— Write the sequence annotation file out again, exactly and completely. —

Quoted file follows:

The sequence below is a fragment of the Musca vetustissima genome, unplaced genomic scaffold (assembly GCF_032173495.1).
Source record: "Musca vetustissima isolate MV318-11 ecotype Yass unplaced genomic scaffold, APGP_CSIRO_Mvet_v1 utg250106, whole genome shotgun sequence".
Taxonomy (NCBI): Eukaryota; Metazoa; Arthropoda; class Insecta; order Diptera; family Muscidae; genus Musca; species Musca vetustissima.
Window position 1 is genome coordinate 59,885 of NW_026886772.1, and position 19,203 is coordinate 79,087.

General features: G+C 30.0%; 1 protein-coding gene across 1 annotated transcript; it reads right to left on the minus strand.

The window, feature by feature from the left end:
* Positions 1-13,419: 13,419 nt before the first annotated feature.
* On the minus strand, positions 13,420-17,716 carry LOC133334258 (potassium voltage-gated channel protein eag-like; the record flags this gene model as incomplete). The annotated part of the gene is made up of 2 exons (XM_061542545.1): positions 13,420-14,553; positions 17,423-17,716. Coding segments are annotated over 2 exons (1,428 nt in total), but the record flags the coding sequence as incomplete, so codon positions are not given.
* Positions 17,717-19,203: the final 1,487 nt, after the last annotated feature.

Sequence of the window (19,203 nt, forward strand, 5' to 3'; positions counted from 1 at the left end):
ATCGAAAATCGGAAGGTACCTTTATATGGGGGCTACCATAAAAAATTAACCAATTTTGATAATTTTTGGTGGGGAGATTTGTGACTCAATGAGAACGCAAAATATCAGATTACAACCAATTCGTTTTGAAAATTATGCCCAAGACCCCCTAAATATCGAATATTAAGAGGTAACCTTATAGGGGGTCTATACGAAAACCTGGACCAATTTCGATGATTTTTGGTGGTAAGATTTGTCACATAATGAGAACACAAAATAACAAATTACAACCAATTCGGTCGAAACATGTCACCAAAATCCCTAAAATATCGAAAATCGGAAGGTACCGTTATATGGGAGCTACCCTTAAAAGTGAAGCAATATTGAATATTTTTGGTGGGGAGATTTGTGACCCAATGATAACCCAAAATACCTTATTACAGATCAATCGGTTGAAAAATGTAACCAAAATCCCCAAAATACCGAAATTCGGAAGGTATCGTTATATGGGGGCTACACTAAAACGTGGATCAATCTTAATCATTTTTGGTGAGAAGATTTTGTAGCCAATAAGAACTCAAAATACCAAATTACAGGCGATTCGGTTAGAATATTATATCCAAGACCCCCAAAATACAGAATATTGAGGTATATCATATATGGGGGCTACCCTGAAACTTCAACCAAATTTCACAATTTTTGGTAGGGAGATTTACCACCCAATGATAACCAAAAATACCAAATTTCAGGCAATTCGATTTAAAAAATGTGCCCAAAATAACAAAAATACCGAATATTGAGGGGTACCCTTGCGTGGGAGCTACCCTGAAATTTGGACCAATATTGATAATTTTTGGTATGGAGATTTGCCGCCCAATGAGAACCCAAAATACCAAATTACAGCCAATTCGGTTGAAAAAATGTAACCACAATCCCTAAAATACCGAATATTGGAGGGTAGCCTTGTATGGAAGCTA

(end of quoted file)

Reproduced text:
The sequence below is a fragment of the Musca vetustissima genome, unplaced genomic scaffold (assembly GCF_032173495.1).
Source record: "Musca vetustissima isolate MV318-11 ecotype Yass unplaced genomic scaffold, APGP_CSIRO_Mvet_v1 utg250106, whole genome shotgun sequence".
Taxonomy (NCBI): Eukaryota; Metazoa; Arthropoda; class Insecta; order Diptera; family Muscidae; genus Musca; species Musca vetustissima.
Window position 1 is genome coordinate 59,885 of NW_026886772.1, and position 19,203 is coordinate 79,087.

General features: G+C 30.0%; 1 protein-coding gene across 1 annotated transcript; it reads right to left on the minus strand.

The window, feature by feature from the left end:
* Positions 1-13,419: 13,419 nt before the first annotated feature.
* On the minus strand, positions 13,420-17,716 carry LOC133334258 (potassium voltage-gated channel protein eag-like; the record flags this gene model as incomplete). The annotated part of the gene is made up of 2 exons (XM_061542545.1): positions 13,420-14,553; positions 17,423-17,716. Coding segments are annotated over 2 exons (1,428 nt in total), but the record flags the coding sequence as incomplete, so codon positions are not given.
* Positions 17,717-19,203: the final 1,487 nt, after the last annotated feature.

Sequence of the window (19,203 nt, forward strand, 5' to 3'; positions counted from 1 at the left end):
ATCGAAAATCGGAAGGTACCTTTATATGGGGGCTACCATAAAAAATTAACCAATTTTGATAATTTTTGGTGGGGAGATTTGTGACTCAATGAGAACGCAAAATATCAGATTACAACCAATTCGTTTTGAAAATTATGCCCAAGACCCCCTAAATATCGAATATTAAGAGGTAACCTTATAGGGGGTCTATACGAAAACCTGGACCAATTTCGATGATTTTTGGTGGTAAGATTTGTCACATAATGAGAACACAAAATAACAAATTACAACCAATTCGGTCGAAACATGTCACCAAAATCCCTAAAATATCGAAAATCGGAAGGTACCGTTATATGGGAGCTACCCTTAAAAGTGAAGCAATATTGAATATTTTTGGTGGGGAGATTTGTGACCCAATGATAACCCAAAATACCTTATTACAGATCAATCGGTTGAAAAATGTAACCAAAATCCCCAAAATACCGAAATTCGGAAGGTATCGTTATATGGGGGCTACACTAAAACGTGGATCAATCTTAATCATTTTTGGTGAGAAGATTTTGTAGCCAATAAGAACTCAAAATACCAAATTACAGGCGATTCGGTTAGAATATTATATCCAAGACCCCCAAAATACAGAATATTGAGGTATATCATATATGGGGGCTACCCTGAAACTTCAACCAAATTTCACAATTTTTGGTAGGGAGATTTACCACCCAATGATAACCAAAAATACCAAATTTCAGGCAATTCGATTTAAAAAATGTGCCCAAAATAACAAAAATACCGAATATTGAGGGGTACCCTTGCGTGGGAGCTACCCTGAAATTTGGACCAATATTGATAATTTTTGGTATGGAGATTTGCCGCCCAATGAGAACCCAAAATACCAAATTACAGCCAATTCGGTTGAAAAAATGTAACCACAATCCCTAAAATACCGAATATTGGAGGGTAGCCTTGTATGGAAGCTA